(CTN NEWS) – A journalist’s voice note emerges from a city in central Gaza, where communication lines have been severely disrupted.
In the midst of the audio, a loud explosion reverberates in the background.
“The situation is very dangerous,” the journalist remarks, noting that many residents remain in the dark about the fate of their loved ones following the overnight events.
This WhatsApp voice note, transmitted from Deir al-Balah on a Saturday, offers a rare glimpse into the circumstances unfolding in Gaza.
It sheds light on how civilians are coping with Israel’s escalated airstrikes and expanded ground operations, as traditional communication channels are disrupted.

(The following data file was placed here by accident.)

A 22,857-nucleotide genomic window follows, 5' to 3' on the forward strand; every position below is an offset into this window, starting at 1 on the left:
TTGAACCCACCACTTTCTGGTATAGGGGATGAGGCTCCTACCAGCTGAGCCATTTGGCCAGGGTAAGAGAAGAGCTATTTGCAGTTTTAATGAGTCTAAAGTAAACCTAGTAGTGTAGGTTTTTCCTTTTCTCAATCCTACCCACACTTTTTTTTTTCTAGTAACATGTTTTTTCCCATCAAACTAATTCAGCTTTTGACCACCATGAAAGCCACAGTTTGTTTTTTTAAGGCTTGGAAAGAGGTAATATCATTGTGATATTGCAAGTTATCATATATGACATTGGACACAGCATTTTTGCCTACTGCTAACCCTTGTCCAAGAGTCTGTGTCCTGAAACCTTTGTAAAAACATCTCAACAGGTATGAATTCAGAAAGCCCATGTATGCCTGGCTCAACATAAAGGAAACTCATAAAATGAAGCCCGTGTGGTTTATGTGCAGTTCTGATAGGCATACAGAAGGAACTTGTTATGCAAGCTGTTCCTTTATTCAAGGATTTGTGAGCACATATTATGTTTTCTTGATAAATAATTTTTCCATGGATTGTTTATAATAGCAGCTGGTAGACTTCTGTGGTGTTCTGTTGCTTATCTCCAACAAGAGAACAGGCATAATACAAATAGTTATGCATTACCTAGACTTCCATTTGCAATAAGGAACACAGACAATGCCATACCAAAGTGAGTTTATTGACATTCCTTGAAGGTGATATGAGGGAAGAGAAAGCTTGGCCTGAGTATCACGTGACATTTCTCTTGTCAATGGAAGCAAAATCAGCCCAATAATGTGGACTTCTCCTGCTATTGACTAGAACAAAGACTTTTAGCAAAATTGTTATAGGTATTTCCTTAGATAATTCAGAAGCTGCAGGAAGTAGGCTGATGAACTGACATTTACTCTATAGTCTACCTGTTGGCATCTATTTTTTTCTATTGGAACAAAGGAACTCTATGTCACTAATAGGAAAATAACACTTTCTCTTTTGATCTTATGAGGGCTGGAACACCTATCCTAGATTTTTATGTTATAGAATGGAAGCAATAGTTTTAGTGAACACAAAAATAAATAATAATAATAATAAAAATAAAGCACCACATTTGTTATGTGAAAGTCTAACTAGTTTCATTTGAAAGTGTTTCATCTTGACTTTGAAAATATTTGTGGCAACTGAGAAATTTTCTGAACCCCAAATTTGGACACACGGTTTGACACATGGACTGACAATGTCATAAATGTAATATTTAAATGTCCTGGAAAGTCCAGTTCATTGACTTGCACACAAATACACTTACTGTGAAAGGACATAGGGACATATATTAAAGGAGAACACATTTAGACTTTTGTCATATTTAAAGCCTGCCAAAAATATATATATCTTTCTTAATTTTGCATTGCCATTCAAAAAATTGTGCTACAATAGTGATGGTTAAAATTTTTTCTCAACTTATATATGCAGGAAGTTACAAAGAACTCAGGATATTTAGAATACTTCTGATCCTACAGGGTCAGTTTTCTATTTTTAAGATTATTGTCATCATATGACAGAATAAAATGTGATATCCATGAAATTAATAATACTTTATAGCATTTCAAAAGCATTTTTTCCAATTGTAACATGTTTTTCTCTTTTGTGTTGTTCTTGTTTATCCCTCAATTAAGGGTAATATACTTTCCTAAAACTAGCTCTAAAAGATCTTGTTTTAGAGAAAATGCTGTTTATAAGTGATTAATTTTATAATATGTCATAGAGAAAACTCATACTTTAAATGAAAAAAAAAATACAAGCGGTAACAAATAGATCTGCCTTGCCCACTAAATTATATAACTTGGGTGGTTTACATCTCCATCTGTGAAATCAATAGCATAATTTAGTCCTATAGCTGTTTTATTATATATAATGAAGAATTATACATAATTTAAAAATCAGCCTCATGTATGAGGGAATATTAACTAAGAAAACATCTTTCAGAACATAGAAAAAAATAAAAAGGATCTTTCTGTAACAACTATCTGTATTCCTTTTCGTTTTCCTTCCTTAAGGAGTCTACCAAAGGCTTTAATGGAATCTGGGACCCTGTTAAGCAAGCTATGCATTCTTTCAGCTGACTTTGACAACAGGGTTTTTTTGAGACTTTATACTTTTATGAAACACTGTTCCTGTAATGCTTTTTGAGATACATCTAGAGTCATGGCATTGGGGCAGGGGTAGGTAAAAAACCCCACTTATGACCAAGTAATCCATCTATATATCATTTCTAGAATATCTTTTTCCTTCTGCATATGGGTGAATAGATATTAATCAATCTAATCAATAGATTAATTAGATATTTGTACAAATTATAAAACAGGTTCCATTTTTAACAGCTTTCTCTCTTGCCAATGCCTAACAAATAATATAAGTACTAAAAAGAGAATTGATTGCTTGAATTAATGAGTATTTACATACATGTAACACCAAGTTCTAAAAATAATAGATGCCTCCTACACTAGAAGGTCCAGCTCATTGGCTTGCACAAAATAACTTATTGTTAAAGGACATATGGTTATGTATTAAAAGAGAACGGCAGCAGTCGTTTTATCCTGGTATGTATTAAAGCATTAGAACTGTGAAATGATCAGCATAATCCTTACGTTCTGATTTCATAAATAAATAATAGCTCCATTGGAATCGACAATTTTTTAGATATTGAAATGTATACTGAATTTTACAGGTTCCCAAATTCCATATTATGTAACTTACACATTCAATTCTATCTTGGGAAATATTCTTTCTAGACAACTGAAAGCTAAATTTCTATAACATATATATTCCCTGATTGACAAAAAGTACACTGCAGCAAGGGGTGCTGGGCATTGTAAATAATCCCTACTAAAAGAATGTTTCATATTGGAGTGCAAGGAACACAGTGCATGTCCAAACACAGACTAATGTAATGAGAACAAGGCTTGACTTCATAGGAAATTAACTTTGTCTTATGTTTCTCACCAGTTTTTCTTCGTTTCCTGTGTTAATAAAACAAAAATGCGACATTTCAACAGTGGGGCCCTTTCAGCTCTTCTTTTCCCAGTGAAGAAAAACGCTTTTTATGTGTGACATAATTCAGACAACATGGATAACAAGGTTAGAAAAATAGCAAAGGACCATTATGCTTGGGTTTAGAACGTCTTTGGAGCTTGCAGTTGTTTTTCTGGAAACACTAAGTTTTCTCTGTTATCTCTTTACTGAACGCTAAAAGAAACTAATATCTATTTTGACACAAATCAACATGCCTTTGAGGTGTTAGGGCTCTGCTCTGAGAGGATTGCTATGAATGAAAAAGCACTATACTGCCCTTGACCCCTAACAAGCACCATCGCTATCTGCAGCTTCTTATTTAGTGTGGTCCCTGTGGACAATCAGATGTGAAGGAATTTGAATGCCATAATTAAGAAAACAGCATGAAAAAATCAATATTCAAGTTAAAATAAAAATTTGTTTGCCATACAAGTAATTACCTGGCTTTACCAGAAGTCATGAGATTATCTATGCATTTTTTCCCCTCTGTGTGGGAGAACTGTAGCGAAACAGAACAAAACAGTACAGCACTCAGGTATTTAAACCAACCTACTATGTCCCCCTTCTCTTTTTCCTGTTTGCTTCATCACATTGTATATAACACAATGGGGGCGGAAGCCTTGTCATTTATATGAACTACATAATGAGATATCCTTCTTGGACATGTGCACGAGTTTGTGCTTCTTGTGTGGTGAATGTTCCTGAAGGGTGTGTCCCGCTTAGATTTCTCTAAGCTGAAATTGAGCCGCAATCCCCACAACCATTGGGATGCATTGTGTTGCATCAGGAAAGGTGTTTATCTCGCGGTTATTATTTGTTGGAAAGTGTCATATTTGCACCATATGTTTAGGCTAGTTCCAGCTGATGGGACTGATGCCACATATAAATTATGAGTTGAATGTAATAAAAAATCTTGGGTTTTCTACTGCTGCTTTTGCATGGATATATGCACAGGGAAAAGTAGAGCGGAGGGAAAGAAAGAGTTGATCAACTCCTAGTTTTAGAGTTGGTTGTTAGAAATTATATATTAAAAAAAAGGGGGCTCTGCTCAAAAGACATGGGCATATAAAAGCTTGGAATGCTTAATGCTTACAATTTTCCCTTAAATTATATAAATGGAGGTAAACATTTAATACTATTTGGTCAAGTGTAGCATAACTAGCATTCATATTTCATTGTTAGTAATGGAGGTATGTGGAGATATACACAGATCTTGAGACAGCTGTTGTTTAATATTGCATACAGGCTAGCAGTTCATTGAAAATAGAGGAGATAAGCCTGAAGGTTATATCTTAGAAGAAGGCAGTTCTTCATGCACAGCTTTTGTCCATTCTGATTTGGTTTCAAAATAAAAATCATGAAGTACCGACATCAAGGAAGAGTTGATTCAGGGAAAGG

Internet monitoring group NetBlocks reports a significant “collapse in connectivity” within the enclave.
This blackout leaves people unable to reach out to friends and family or even to call for ambulances to assist the injured.
On Sunday, there are signs of connectivity slowly returning to the territory.
However, on Saturday, most Gazans were effectively cut off: WhatsApp messages remained at a single grey tick, indicating that they had been sent but not received.
Phone calls led directly to voicemail messages.
In our last communication with a Gaza-based professor on Friday, he expressed fear regarding Israeli evacuation orders and moving south, as he worried about his family’s safety during the journey.
Unfortunately, we couldn’t establish contact with him on Saturday.
Nevertheless, a small group of people in Gaza possesses foreign SIM cards that can access Israeli or Egyptian networks.